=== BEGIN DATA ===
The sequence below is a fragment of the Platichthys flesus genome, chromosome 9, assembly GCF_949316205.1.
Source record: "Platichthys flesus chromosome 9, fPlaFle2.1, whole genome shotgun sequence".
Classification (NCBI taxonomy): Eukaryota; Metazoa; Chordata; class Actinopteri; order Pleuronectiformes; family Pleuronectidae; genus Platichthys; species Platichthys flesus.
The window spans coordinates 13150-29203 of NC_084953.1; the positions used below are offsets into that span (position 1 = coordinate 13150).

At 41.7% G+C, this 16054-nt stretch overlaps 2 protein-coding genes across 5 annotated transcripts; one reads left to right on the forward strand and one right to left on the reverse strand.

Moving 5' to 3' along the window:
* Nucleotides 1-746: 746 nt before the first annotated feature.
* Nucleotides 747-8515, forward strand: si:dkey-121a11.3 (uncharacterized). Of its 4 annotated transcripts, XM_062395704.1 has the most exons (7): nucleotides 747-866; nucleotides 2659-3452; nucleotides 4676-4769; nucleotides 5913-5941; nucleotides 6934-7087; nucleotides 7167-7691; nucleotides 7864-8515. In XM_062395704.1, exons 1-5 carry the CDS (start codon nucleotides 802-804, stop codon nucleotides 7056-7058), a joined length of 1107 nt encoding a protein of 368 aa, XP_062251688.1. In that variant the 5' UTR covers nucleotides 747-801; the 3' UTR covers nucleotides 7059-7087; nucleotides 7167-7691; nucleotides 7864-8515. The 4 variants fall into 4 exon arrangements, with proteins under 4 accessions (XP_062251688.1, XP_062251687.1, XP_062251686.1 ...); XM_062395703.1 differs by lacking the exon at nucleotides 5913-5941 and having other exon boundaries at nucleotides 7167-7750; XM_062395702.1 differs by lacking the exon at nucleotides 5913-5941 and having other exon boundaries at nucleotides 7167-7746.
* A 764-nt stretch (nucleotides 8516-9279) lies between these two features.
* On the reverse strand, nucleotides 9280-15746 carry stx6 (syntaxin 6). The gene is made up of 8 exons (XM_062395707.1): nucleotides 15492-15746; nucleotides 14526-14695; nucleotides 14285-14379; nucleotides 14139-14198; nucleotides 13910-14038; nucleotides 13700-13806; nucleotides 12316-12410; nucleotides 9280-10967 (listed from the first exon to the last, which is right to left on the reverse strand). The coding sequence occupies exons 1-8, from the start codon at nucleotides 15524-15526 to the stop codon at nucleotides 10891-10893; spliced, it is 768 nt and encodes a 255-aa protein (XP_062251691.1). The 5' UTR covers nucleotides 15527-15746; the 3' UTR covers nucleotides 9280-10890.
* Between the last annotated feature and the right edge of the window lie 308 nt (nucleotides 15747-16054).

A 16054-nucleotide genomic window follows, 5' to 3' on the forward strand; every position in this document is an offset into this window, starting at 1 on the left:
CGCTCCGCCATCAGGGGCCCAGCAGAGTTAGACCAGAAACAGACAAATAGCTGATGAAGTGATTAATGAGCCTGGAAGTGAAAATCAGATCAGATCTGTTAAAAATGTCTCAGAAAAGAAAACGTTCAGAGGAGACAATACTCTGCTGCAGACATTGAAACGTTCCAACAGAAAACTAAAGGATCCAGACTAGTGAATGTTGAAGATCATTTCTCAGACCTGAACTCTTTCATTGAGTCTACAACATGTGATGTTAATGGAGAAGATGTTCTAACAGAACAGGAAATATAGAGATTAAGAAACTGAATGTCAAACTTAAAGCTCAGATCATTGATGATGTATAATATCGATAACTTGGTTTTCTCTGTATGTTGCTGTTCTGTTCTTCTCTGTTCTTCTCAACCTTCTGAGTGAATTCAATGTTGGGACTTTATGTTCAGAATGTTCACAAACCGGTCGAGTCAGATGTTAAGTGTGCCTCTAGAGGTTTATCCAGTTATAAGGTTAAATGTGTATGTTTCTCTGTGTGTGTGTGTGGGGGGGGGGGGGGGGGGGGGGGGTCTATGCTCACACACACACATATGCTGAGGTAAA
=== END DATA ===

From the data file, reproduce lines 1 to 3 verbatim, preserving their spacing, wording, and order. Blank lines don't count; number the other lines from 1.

The sequence below is a fragment of the Platichthys flesus genome, chromosome 9, assembly GCF_949316205.1.
Source record: "Platichthys flesus chromosome 9, fPlaFle2.1, whole genome shotgun sequence".
Classification (NCBI taxonomy): Eukaryota; Metazoa; Chordata; class Actinopteri; order Pleuronectiformes; family Pleuronectidae; genus Platichthys; species Platichthys flesus.